But our astrophysicist had long practiced a kind of dialectical thinking where it served him; he could show even the simplest, irreducable values to be the flimsiest of constructions, things whose propriety derived entirely from jerry-rigged meaning at almost every joint. All of which is really just to say he was a master of confusing an issue. And so from spotting Whitney’s notebook, then feeling an impulse that he had to hesistate over, he began the work of rationalizing what followed, looking more broadly at the nature of the thing—of the private and trespassing.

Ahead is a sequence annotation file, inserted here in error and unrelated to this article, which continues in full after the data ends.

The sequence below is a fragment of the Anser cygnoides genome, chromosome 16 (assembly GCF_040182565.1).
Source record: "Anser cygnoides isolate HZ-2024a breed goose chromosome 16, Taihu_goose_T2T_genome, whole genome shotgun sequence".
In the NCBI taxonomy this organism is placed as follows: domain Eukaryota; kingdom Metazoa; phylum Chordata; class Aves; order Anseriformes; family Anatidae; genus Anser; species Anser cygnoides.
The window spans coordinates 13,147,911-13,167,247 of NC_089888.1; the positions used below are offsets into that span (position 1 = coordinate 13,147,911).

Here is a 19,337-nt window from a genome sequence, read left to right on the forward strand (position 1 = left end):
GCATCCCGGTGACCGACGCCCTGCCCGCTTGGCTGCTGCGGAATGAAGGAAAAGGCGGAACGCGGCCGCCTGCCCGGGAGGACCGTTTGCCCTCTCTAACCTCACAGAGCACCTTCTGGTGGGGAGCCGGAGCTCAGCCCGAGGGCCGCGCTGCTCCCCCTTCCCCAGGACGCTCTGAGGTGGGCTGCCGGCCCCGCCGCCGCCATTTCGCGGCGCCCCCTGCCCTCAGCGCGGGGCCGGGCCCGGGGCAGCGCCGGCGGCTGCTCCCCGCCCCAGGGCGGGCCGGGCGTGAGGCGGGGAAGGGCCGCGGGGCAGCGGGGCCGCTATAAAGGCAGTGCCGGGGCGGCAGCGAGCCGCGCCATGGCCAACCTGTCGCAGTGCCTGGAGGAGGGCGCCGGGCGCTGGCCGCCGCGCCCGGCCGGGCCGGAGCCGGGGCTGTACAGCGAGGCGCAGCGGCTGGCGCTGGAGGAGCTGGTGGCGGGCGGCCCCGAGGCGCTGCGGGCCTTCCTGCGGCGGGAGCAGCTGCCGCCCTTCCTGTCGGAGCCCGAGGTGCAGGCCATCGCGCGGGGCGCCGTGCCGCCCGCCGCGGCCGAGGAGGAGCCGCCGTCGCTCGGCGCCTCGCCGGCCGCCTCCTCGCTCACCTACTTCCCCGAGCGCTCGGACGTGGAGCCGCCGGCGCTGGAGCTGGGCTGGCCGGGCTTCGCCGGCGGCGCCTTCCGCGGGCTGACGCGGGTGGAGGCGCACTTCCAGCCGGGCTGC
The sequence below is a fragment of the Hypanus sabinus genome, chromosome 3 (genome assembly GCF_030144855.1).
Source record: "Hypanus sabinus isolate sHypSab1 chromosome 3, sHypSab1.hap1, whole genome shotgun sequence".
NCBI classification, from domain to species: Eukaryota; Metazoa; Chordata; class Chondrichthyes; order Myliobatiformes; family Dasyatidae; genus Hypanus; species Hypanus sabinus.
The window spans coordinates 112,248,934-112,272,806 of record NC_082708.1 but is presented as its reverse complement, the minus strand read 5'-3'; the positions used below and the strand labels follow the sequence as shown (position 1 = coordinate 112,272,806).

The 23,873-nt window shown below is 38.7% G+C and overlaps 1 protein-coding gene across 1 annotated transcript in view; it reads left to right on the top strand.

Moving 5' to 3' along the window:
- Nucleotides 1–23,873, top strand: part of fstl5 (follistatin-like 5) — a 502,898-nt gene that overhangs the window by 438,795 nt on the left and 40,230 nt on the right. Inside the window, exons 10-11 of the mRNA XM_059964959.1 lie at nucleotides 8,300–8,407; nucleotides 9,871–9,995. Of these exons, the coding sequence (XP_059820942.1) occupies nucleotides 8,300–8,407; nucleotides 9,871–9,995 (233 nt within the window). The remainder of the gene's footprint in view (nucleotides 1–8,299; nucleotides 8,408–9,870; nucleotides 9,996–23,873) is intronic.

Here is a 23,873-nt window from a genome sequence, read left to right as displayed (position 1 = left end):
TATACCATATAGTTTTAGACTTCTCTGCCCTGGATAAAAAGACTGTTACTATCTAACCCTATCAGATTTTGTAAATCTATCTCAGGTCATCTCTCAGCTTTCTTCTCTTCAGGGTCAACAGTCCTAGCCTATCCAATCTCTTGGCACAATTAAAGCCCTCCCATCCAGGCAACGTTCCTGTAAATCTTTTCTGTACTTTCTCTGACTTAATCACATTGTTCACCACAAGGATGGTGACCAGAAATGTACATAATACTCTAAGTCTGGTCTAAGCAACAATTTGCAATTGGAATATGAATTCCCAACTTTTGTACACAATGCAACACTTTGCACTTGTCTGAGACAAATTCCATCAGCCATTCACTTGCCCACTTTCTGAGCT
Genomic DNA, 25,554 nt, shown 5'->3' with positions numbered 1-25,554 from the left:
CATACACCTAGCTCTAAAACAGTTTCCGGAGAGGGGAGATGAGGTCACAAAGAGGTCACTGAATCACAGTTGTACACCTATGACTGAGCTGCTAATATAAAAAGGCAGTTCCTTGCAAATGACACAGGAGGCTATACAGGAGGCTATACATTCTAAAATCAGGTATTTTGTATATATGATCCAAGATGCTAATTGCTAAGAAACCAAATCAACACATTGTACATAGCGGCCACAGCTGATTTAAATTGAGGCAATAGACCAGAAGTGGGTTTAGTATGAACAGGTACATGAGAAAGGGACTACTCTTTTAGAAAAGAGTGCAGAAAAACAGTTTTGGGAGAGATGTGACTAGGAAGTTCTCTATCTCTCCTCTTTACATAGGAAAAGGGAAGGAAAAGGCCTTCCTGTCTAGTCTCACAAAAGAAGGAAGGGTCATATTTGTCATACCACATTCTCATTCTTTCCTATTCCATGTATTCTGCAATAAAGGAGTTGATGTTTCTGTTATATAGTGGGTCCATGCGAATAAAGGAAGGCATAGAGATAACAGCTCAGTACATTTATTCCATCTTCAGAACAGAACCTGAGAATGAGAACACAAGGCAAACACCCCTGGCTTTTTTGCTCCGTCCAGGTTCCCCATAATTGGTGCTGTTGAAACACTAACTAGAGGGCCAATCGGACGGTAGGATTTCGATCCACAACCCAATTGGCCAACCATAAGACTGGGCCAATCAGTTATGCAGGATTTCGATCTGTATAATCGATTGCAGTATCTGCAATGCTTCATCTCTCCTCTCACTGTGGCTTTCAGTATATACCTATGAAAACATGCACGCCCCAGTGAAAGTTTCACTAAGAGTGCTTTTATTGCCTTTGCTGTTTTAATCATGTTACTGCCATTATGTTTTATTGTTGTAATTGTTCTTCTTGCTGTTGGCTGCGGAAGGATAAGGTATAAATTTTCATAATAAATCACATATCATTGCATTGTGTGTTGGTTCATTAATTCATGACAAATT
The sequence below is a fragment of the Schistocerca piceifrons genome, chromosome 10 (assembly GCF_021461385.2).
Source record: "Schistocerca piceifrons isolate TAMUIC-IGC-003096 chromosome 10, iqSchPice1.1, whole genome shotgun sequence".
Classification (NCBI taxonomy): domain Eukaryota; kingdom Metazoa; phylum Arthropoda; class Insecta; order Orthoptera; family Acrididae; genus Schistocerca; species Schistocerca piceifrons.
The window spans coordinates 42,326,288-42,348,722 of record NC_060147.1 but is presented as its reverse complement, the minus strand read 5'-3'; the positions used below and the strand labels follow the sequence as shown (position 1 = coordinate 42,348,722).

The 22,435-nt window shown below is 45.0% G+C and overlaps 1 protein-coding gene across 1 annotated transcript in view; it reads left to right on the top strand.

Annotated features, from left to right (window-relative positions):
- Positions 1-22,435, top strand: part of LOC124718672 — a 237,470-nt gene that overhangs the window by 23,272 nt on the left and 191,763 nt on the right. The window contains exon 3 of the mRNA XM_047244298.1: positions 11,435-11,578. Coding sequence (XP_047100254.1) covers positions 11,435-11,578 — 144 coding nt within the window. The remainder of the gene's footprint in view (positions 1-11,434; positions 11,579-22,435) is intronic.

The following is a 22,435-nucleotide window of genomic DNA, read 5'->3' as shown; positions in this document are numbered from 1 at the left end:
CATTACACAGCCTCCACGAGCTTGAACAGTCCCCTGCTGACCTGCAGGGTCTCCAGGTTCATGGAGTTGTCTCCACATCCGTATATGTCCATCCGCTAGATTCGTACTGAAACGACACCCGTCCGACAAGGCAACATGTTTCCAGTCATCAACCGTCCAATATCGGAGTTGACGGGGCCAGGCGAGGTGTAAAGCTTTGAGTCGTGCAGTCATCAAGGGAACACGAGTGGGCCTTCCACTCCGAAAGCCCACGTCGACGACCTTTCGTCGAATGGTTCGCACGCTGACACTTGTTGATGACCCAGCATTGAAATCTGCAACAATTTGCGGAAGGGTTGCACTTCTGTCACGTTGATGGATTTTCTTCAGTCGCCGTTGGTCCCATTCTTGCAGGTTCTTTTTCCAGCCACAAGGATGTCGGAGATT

Look for some hidden tension—this was always a good place to begin—and wasn’t there something a little strange about privacy for two people who’d been sharing the same bed for two years. They saw each other naked, fatigued, and ill. They daily shared private thinking and feelings with one another. Each of them knew every square centimeter of the other’s body. All of their most private possessions were collected together in one place. That there could be any privacy in a life like that began to seem a bit of a stretch.